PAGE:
Last updated 11/19/2022
So I finally put myself on a salary.
I’m back to the world where I get direct deposit every 2 weeks, and check stubs, and all that employed-person stuff.
It’s a little strange after 6+ years of self-employed status — when I just went to sign on a car, I slipped and said I was self-employed but had to do a 180 and tell them I was an employee (of my company, but they don’t need to know that)…which is part of the reason I did all this in the first place.
The world is built for employed people. It’s ridiculous, but financial institutions, landlords, pretty much everybody asks fewer questions if you wave a pay stub, any pay stub, in front of their face. I’m looking at buying a home as an indie pro, and while that’s apparently gotten quite a bit easier in the U.S. in recent years, the world still favors people who are signed off on by a company…so I’ll be that (the tax situation looks like it’ll work out better anyway…update, it DEFINITELY did).
It was an EXPERIENCE during a pandemic (my first accountant straight up vanished on me) but I want to talk to you about how I walked through it all.
First off, this is going to be pretty long, so let’s cover a few things up front.
- This post is about what I did personally. The general principles can be applied by any freelancer, but this is a personal decision.
- You can do something very similar without going through the formal incorporation process I did.
- I incorporated for tax reasons (U.S.), so even if it sounds intimidating don’t totally write the incorporation option off altogether. It might be worth it.
- If you’re thinking about doing this yourself, talk to an accountant. (Seriously.)
I’ll get into the details about incorporation and all that stuff, but here’s a BASIC basic breakdown of what I did to put myself in a good position to consider paying myself a salary.
I cleaned up my cash flow confidence.
This happened over time, but I got my cash flows level by focusing on how much work I’m able to book each month. I know people talk about savings, but this is probably the most important step, because
- Even without all the officialness below, you can simply commit to transferring a set amount of money to yourself each month, every other week, or whatever.
- It’s a practice that allows you to build a cushion AND address those “What if…?!?!” fears if that cushion goes away.
I set up boundaries.
So this one I do recommend for everybody and I’ve done it since basically day 1, but I got serious-serious about it a couple years back.
Don’t mix business and personal. Separate bank accounts. Separate credit cards. Separate emails. All that.
The reason this helped is that it put me in the right mindset, early.
I got help.
I found an accountant to…
- Advise me on the incorporation question (We talked this out before I paid anything. Most accountants want to make sure it’s worth their time before they set up a relationship with you.)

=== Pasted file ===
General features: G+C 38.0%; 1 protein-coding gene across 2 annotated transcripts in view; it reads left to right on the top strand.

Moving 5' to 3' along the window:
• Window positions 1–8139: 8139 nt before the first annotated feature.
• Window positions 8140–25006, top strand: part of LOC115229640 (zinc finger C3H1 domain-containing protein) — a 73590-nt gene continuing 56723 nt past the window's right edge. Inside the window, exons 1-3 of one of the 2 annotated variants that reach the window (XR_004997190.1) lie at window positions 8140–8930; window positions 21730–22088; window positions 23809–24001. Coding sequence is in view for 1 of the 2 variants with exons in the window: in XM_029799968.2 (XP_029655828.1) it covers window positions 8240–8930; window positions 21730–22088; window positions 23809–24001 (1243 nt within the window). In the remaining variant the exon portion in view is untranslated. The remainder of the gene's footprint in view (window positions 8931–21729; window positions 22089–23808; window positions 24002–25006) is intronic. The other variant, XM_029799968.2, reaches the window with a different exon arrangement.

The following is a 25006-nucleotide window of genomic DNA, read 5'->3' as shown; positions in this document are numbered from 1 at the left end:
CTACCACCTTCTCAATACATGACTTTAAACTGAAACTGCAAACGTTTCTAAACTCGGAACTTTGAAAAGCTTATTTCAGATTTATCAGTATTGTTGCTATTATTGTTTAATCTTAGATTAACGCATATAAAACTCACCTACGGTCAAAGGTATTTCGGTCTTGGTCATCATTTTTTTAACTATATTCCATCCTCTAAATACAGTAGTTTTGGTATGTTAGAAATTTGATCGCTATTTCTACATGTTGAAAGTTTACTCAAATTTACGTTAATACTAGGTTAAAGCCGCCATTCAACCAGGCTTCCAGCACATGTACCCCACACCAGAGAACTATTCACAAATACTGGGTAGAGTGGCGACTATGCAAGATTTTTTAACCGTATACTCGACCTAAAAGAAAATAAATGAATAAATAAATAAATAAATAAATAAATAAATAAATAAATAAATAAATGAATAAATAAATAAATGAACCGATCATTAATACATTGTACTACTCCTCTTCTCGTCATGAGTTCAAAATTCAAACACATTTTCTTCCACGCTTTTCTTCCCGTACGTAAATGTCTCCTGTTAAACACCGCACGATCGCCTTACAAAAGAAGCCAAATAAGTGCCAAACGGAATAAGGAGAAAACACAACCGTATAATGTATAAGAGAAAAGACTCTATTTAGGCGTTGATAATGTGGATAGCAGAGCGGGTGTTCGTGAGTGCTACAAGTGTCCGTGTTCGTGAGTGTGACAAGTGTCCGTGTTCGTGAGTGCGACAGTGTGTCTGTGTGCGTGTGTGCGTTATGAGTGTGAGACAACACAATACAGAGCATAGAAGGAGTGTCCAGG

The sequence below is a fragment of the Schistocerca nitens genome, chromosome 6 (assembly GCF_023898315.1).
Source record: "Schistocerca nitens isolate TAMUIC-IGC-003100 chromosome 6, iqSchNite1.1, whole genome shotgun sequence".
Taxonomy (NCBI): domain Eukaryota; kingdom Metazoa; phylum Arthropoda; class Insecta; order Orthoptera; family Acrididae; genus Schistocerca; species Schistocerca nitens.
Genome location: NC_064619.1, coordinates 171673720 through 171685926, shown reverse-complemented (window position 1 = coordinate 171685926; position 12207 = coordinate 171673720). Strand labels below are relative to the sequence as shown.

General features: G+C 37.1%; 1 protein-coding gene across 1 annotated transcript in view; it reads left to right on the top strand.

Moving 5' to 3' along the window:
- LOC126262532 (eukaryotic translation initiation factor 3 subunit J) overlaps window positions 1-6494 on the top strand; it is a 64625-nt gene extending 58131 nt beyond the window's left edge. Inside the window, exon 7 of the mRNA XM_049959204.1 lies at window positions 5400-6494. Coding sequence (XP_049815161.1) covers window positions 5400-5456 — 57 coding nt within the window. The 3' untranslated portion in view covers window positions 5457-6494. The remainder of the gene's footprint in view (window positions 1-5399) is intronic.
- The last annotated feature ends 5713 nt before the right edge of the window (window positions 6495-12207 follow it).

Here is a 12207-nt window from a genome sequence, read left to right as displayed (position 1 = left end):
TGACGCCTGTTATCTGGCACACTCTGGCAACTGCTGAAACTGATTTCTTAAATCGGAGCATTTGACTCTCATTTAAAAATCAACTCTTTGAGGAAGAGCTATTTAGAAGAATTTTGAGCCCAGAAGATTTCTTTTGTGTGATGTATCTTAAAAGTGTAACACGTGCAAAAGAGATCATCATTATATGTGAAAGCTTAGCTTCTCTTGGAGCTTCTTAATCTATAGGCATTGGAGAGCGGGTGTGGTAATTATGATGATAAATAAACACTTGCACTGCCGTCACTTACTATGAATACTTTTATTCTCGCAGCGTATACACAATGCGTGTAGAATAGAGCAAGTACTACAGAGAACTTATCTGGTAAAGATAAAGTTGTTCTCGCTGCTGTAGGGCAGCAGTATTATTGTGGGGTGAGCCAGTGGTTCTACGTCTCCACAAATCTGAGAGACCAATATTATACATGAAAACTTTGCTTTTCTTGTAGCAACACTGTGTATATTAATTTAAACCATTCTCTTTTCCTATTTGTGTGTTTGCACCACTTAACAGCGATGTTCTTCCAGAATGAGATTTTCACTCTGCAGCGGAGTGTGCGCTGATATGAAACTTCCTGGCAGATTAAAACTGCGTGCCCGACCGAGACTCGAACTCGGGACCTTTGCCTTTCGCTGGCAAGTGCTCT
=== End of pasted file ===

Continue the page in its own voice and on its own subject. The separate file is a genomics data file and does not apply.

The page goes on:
- Handle S-corp status (Not necessary, but I step I wanted to take…because tax savings)
- Help with state incorporation (This worried me more than federal.)
- Decide how much to pay myself. (This can get wonky from a tax planning perspective.)
I researched payroll.
I found a payroll vendor, which was a LOT easier and cheaper than I expected.
Before we get into any details, let’s talk about what it really means to commit to paying yourself for your production work as a freelancer.
How Employers Keep Your Checks Flowing
First off, employers aren’t doing anything magical to make sure their employees have regular checks coming in.
By the time a business commits to paying employees set wages, they’ve (usually…hopefully) done the work to make sure they have a viable revenue model and steady cash flows. (This is why I push niche refinement and value so much around here. They’re the foundation of solid freelance income.)
But sometimes things don’t work out. That’s when they take out loans to cover the expense of employment (which is probably more common than most people realize).
But there it is. Revenue model, cash flows, a backup plan…all things that are completely accessible to freelancers if we want to set up stable income for ourselves.
I took just about the most official way possible to get this done (starting a company and employing myself) but there are some foundational steps you can take to do the same without messing with your tax status. It all starts with treating your business as its own entity.
- A Separate Bank Account: Having a separate account will do wonders for getting your head in the right place. Ideally all invoice payments should be coming here and you should be paying business bills out of this account. Most banks make it pretty easy to set up a separate business account, but even if you don’t want to be formal about it, something as simple as just a second account that you only use for your business expenses works too. There are tons of options these days, so don’t overthink it. You just need a separate place for your freelance business money.
- A Business Credit Card: Not a requirement (so don’t stress if you don’t want or can’t get one), but anything that helps you keep your money separate is going to pay off in the long run. If you can get one, check it out (and ONLY use it for business expenses).